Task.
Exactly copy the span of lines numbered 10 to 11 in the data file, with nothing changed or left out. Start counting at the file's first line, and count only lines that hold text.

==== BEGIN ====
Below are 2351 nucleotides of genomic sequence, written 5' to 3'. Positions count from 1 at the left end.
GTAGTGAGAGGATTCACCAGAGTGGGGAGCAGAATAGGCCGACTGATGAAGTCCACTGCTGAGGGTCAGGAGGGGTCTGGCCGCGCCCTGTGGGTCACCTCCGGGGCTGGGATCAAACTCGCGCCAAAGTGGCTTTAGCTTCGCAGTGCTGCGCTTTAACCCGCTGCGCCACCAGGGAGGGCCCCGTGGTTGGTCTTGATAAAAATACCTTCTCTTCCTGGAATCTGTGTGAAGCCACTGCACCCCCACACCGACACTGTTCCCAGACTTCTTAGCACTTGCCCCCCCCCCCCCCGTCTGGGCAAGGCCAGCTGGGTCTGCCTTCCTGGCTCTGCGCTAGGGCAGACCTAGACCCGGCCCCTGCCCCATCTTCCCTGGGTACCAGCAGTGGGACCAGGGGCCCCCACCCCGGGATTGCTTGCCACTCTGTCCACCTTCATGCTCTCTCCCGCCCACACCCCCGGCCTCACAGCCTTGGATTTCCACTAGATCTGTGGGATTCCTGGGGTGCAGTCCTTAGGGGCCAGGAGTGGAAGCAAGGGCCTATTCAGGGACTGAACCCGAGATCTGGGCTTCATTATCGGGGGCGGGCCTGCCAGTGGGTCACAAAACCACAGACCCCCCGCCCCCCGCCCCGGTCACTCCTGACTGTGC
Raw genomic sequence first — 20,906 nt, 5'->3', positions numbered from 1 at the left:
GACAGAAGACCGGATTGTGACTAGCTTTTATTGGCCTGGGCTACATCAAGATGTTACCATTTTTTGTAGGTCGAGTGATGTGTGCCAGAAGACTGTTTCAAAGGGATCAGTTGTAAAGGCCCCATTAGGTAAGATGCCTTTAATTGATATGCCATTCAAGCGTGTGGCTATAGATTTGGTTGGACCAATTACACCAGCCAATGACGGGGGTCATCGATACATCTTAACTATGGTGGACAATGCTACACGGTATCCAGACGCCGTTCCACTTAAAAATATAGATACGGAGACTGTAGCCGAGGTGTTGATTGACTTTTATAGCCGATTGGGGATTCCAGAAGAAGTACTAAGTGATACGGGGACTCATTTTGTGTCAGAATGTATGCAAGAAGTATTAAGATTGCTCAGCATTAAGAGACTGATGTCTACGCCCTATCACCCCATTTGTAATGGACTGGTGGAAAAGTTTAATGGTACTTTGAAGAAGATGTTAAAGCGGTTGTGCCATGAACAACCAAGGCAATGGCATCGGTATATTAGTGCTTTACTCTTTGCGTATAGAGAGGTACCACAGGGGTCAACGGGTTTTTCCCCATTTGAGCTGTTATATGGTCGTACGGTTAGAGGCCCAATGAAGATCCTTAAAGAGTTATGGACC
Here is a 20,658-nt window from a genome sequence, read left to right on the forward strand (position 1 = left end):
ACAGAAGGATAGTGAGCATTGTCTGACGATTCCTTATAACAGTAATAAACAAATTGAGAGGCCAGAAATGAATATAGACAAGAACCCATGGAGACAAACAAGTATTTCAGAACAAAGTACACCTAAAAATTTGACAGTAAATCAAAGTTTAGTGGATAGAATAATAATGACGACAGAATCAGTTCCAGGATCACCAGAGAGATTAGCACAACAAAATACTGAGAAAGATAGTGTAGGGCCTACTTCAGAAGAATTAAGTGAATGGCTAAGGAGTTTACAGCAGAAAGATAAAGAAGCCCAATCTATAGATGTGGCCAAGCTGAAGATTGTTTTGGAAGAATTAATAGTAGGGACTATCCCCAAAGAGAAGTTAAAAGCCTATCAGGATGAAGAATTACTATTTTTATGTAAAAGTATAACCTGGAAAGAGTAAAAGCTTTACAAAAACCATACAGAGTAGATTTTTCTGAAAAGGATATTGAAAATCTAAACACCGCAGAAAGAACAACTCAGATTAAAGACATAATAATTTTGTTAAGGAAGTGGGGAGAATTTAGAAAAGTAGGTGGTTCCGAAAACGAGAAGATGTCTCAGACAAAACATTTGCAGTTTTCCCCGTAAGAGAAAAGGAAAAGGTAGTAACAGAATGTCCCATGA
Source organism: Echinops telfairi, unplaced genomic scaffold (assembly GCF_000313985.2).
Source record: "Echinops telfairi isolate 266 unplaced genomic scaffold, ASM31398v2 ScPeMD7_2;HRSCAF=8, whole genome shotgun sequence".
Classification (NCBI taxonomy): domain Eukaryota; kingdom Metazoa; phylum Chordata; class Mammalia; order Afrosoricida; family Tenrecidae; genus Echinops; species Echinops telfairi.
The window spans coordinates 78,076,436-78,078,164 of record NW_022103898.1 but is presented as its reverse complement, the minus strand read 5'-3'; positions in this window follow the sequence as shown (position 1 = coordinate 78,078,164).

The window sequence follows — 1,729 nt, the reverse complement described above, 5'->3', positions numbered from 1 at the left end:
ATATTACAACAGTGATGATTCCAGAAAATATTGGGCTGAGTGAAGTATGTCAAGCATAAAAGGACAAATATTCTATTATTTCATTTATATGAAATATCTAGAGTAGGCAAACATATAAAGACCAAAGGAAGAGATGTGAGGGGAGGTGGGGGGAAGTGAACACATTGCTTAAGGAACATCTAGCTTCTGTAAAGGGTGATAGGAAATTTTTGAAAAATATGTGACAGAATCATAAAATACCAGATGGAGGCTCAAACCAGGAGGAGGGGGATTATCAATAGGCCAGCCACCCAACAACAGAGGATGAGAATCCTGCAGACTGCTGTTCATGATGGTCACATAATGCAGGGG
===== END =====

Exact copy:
The window spans coordinates 78,076,436-78,078,164 of record NW_022103898.1 but is presented as its reverse complement, the minus strand read 5'-3'; positions in this window follow the sequence as shown (position 1 = coordinate 78,078,164).

The window sequence follows — 1,729 nt, the reverse complement described above, 5'->3', positions numbered from 1 at the left end: